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Fast Fiction: Old Soldiers

…I found out that his proper name was Jolly - not that there was anything jolly about him… Mr Jolly shows up regularly for his evening meal, but one snowy night he fails to arrive... Richard Mallinson tells a tale of two old soldiers.

I thought the man who regularly came to our house for his evening meal was Mr Brooder. I'd heard my father say to my mother, 'He's a real brooder, that one.'

It was only when I was a bit older that I found out that his proper name was Jolly - not that there was anything jolly about him.

He would eat his food in silence, then sit in an armchair, brooding. Even after all these years I can still picture him: scraggy, hairless, down-at-heel.

As time went by I learned that he'd been a soldier and had fought in the desert like my father. And he'd been a regular, whatever that was.

Now he worked as a gardener and lived alone in a cottage.
One night he didn't arrive at our house but we said nothing. When he didn't come the next night my mother said, 'You'd better go and see -'

My father sighed and put on his boots, hat, old army topcoat and gloves. Then he went out into the snow, which was beating against our door.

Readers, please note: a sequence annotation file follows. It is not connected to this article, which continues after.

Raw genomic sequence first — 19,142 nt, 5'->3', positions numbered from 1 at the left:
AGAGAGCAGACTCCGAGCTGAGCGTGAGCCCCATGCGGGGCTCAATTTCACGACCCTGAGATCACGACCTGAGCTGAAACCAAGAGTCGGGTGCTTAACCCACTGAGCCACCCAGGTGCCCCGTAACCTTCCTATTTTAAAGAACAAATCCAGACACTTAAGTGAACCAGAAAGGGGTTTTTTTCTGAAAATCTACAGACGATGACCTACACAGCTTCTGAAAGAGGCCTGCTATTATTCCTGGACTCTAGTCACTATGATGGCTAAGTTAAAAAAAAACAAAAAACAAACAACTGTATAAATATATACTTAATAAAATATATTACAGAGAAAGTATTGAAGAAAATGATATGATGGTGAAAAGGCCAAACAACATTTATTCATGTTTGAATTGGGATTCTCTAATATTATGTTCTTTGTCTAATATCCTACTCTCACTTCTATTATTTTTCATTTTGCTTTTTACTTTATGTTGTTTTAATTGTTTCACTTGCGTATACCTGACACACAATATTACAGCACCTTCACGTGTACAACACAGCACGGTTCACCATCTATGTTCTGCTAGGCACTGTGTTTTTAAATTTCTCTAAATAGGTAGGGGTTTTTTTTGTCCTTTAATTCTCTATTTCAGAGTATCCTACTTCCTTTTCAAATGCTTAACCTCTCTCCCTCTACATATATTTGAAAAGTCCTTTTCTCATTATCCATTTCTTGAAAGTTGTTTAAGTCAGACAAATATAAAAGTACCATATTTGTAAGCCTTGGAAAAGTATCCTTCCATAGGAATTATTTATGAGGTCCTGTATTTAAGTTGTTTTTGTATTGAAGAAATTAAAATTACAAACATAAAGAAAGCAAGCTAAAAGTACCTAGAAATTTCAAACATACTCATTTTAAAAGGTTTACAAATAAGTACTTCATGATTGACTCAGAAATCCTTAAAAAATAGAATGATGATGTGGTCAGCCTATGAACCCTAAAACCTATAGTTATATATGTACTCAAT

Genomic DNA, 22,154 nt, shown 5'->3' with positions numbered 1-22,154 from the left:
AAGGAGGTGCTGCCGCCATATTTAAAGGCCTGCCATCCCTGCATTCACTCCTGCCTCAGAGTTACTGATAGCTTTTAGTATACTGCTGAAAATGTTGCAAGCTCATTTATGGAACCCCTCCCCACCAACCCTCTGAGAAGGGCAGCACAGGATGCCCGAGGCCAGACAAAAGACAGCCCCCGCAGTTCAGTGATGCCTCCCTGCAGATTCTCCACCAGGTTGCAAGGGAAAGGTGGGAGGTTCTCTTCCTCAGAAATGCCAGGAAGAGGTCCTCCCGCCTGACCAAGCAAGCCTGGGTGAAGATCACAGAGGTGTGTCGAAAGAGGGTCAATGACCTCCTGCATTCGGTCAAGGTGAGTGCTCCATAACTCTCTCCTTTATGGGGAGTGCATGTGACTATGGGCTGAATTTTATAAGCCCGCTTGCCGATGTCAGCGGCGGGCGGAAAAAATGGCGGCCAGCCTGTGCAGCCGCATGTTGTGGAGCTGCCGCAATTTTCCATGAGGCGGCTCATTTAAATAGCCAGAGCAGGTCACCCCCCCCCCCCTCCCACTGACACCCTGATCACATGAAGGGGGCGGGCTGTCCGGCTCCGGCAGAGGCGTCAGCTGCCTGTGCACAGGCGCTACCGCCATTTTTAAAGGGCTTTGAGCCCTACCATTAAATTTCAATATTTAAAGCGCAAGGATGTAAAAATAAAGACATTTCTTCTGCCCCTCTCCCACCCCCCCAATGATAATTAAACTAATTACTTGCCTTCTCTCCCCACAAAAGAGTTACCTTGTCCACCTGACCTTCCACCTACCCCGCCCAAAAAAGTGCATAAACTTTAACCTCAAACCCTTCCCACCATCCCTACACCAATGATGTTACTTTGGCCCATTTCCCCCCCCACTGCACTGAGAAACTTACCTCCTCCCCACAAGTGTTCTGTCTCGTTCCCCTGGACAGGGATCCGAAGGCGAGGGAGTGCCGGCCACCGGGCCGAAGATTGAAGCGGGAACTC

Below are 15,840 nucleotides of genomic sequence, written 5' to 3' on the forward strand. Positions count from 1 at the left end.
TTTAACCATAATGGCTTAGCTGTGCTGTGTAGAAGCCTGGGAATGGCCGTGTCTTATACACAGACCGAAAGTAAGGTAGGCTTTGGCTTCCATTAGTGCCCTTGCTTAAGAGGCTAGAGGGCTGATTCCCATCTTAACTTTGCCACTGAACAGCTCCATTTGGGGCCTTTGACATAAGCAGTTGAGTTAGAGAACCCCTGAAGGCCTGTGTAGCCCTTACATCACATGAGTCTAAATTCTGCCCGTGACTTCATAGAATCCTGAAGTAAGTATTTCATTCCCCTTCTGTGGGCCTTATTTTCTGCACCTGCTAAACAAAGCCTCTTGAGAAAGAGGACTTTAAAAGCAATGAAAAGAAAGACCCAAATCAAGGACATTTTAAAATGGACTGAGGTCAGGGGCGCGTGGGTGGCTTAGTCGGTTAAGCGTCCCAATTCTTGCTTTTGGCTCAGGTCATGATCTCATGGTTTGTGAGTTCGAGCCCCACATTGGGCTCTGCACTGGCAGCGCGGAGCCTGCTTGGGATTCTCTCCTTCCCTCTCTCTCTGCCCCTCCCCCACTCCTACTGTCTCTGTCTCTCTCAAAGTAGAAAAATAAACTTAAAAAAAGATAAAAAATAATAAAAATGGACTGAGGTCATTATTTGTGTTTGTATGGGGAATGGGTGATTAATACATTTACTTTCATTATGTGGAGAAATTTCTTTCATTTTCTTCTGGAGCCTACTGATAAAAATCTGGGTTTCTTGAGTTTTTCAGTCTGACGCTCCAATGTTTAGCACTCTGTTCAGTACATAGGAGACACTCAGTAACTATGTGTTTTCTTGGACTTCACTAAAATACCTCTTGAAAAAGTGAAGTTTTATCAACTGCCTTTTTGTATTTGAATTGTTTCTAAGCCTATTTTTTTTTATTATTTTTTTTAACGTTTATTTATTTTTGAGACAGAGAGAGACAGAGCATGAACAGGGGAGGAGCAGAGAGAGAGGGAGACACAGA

Later my mother said, 'Brrh, come in, close the door, I'll take your coat, you're shivering, go to the fire, I'll make a hot drink, sit down, get warm.'

'All this snow,' she went on, having made the drink, 'there must be big drifts, it's like a blizzard, it's a wonder you got through.'

He sat hunched up, staring into the fire, which was in full blaze. I moved to the back of the room, watching.

'Here we are, then,' said my mother, 'put this over you,' and she placed a thick grey army blanket across his shoulders and he stopped shivering.

'Wh-where's my dad?' I finally asked.

The silence hung over us like a mist and then the door opened and in he came, looking like a snowman. He closed the door and grinned at me.

'I thought you were dead,' I gasped, going to him.

'Old soldiers never die,' he said, shaking snow all over me.

'They simply fade away,' growled Mr Jolly . .. and so, in time, he did.


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